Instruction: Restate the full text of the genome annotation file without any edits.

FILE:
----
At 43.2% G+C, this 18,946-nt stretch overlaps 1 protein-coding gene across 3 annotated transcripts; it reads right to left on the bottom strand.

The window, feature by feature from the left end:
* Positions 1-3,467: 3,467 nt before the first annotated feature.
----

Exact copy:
At 43.2% G+C, this 18,946-nt stretch overlaps 1 protein-coding gene across 3 annotated transcripts; it reads right to left on the bottom strand.

The window, feature by feature from the left end:
* Positions 1-3,467: 3,467 nt before the first annotated feature.